Universal’s Mummy series loved to cut narrative corners. This constant familiarity allows the viewer to embrace each film’s eccentricities or dismiss them entirely as hack regurgitations without creative advancement. The Mummy’s Hand borrows the setup and footage from Freund’s 1932 effort but adds enough padding to make it feel fresh (enough). Easy to enjoy. Easy to forget tomorrow.
#22. Captive Wild Woman (1943) – Edward Dmytryk
The Universal well had clearly run dry when they conjured this pathetic excuse to transform another human into another animal. But but but this time it’s a woman! The horror elements become secondary concerns. The movie spends an inordinate amount of time engaging in animal cruelty and disturbing racial connotations. If there were something here more worth watching we’d have something to discuss.
#23. The Living Idol (1957) – Albert Lewin, Rene Cardona
Gorgeous-looking Aztecploitation, oozing in Technicolor and wide-format location cinematography, but lacking anything in the story department. A woman may or may not be the reincarnation of an Aztec princess and jaguars may or may not be coming for her. This loose remake of Lewton’s Cat People gives us just enough to keep watching but not enough to distract us from the backdrop. Co-directed by the Cuban-born Rene Cardona — a central figure in the Golden Age of Mexican Cinema.
#24. Four Flies on Grey Velvet (1971) – Dario Argento
One of the few prime-era Argento holdouts on my viewing resume. Some wonderful imagery, visually inventive flourishes and a memorable Ennio Morricone score undermined by a predictable twist. I’m itching for another viewing despite its flaws.
#25. All the Colors of the Dark (1972) – Sergio Martino
Sergio Martino directed perhaps my favorite mindf#ck giallo Your Vice is a Locked Room and Only I Have the Key (also starring the perpetually vexing Edwige Fenech). I picked this up during the last Severin Black Friday sale and I’ve been waiting all year (for no especially good reason) to watch it during Hooptober 2019. Perpetually needy and terrified Edwige finds herself stuck in a mental state between fact and fiction, unable to escape the grasp of a Satanic rape cult. Don’t attempt to strangle narrative from this psychosexual satanic panic film told through the perspective of an unreliable narrator. Just let the misdirection wash over you like Bruno Nicolai’s score.
Just another made-for-TV Serbian folk horror film. If you’ve seen one, you’ve seen them all. A vampire-like menace attacks people in and around an old mill. No explanations given. Awkward light humor and a haunting and singular score. A few truly memorable images give Leptirica aka The She-Butterfly her bite.
#27. A Nightmare on Elm Street 4: The Dream Master (1988) – Renny Harlin
I feel like “perfectly capable” is a solid recommendation for any horror sequel with a number greater than or equal to 4. In this entry Freddy Krueger becomes a nightmare wielding clown, but still retains the menace that made the original such an effective horror movie. What The Dream Master lacks in thrills, it makes up for with inventive kills and set pieces. Lisa Wilcox gives us an engaging protagonist that helps smooth over some of the hackneyed plotting.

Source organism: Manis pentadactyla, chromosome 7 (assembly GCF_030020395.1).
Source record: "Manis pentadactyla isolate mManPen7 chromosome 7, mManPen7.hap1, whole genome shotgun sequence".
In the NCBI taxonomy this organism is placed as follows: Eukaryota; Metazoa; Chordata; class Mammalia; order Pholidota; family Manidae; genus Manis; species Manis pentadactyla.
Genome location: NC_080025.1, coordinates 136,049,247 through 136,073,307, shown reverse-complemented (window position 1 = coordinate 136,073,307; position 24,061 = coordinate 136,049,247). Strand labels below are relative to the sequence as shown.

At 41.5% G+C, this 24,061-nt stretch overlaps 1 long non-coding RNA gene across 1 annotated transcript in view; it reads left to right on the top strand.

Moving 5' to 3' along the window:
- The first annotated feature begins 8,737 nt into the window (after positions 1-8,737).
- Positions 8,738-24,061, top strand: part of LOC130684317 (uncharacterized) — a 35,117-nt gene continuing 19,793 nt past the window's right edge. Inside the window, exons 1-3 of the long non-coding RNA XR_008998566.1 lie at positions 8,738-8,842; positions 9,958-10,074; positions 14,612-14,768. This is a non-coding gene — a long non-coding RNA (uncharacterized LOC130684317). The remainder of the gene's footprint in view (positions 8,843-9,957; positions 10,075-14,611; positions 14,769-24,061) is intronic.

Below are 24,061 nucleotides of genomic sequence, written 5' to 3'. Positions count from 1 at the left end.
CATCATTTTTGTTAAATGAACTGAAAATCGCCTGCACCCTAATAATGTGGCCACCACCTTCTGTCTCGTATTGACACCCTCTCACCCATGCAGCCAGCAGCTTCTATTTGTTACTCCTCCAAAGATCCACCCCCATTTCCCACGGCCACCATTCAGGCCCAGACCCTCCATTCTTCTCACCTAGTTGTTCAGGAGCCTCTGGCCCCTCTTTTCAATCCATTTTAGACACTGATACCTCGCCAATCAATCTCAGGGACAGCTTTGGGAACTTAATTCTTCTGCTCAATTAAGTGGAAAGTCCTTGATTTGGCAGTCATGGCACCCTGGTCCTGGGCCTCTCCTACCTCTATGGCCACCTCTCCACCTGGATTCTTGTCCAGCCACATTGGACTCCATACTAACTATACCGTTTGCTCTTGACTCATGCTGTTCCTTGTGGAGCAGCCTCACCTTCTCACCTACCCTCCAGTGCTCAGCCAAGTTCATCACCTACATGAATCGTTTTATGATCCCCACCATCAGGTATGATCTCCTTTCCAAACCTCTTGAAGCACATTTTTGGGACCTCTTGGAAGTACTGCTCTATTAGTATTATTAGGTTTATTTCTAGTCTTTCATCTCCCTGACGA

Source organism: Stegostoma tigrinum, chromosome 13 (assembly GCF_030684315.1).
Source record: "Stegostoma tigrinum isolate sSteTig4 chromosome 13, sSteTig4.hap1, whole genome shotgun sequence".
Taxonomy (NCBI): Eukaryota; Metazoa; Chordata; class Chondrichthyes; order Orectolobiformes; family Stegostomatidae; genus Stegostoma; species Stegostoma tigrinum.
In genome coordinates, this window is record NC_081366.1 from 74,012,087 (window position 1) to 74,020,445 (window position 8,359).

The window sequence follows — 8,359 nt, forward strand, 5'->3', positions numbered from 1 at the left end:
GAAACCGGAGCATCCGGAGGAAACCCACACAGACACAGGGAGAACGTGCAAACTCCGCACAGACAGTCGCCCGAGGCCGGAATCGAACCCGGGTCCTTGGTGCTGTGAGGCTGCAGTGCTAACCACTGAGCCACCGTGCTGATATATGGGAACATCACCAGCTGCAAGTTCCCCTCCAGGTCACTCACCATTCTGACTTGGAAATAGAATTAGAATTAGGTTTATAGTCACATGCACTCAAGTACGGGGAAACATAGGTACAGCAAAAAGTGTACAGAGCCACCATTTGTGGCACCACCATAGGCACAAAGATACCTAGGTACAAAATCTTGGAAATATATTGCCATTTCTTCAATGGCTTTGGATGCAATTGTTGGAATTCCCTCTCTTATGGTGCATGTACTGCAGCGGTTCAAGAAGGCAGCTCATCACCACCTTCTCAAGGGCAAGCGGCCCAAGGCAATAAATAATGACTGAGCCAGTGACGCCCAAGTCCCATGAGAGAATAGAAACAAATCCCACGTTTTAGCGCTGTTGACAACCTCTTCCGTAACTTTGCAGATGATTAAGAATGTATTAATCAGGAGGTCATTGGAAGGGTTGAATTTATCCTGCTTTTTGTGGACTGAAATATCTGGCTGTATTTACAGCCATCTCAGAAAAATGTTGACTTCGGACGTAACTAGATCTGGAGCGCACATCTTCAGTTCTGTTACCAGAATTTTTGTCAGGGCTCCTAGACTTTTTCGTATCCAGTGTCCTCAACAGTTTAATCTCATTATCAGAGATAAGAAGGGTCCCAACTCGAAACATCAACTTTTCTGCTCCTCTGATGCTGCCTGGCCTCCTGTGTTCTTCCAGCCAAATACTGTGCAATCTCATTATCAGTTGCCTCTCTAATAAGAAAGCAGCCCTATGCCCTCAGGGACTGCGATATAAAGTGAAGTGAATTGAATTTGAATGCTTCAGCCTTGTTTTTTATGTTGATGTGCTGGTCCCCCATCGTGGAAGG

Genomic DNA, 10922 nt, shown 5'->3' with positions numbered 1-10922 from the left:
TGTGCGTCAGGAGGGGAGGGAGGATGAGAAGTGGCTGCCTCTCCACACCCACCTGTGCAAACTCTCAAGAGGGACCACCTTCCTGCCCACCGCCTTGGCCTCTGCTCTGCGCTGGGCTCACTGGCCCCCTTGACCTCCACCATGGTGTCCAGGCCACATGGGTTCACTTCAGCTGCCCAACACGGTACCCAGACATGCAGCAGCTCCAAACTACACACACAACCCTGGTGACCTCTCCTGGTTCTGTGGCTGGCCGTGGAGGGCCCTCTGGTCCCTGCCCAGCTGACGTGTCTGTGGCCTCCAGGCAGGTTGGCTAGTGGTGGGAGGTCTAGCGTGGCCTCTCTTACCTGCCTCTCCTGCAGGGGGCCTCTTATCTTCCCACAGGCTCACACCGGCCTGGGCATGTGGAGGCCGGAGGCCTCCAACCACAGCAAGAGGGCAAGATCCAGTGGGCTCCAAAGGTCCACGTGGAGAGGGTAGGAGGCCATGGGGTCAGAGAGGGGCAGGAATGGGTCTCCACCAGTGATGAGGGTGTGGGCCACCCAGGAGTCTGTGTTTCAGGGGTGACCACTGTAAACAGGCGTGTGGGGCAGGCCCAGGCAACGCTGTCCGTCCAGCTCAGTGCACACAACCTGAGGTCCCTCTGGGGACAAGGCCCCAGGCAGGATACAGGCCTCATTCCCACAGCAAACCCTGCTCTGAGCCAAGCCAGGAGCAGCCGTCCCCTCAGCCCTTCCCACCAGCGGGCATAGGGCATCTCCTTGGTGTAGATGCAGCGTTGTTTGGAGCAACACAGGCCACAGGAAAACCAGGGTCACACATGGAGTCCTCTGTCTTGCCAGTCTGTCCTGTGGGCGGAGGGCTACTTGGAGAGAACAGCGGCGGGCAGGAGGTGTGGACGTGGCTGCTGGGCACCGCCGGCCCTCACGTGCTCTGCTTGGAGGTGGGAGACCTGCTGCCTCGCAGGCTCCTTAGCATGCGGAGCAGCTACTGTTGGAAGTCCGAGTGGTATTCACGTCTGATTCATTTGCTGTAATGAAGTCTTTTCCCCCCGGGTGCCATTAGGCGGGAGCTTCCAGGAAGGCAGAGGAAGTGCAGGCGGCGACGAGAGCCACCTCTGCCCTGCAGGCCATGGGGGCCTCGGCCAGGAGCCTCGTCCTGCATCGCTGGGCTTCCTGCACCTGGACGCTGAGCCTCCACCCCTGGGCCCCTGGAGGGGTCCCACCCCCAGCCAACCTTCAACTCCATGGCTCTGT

#28. Vampire’s Kiss (1989) – Robert Bierman
What the hell is Nic Cage doing? What is this accent? What is this laugh? It’s almost as bizarre as his creative choices in Peggy Sue Got Married — but that was an otherwise straight movie. This? Bizarre performance, perversely entertaining movie. Crazy Nic eating cockroaches and chasing pigeons with fake vampire teeth. The movie plays so dumb you don’t see final narrative shift coming. Vampire’s Kiss gets “smart” — and works because Cage’s highwire histrionics provides the necessary smoke and mirrors.
#29. A Nightmare on Elm Street 5: The Dream Child (1989) – Stephen Hopkins
Hopkins gives this entry some flair, but the series is running on fumes. The film’s set pieces have become completely disengaged. Feel free to admire the creativity, but these sequences fail to contribute horror or forward momentum. It all feels watchable but perfunctory.
#30. The Church (1989) – Michele Soavi
Overdue rewatch of a Michele Soavi classic and unofficial third act of Lamberto Bava’s Demons. Demon sex, possession, creepy gothic imagery, Keith Emerson score, young Asia Argento, and choice bits of goo. Always recommended.
#31. Popcorn (1991) – Mark Herrier
Would-be cult classic riffs on the same gag for 90 minutes. The homage to William Castle stunts makes for fun viewing, but it too-often wanders into (uninspired) traditional slasher territory. The best bits take place in the films within the film that make up the all-night horror marathon. As they were shot by the film’s original director, Alan Ormsby, I can’t help but think he might have had a better grasp of the offbeat tone and pacing. That said, Herrier shepherded the film to completion or maybe it wouldn’t have existed at all.
#32. Innocent Blood (1992) – John Landis
My favorite part of Innocent Blood takes place when a car chase enters the Ft. Pitt tunnel but comes out on the south side of the Liberty. Robert Loggia sucking the scenery of blood as a vampire gangster makes this a winner.
#33. Behind the Mask: The Rise of Leslie Vernon (2006) – Scott Glosserman
Straightforward, talking-heads doc about the Black American connections to the horror genre (and Hollywood as a whole). Essential viewing for horror fans — but I’m not sure it captivates the average moviewatcher without a pre-existing love for the genre.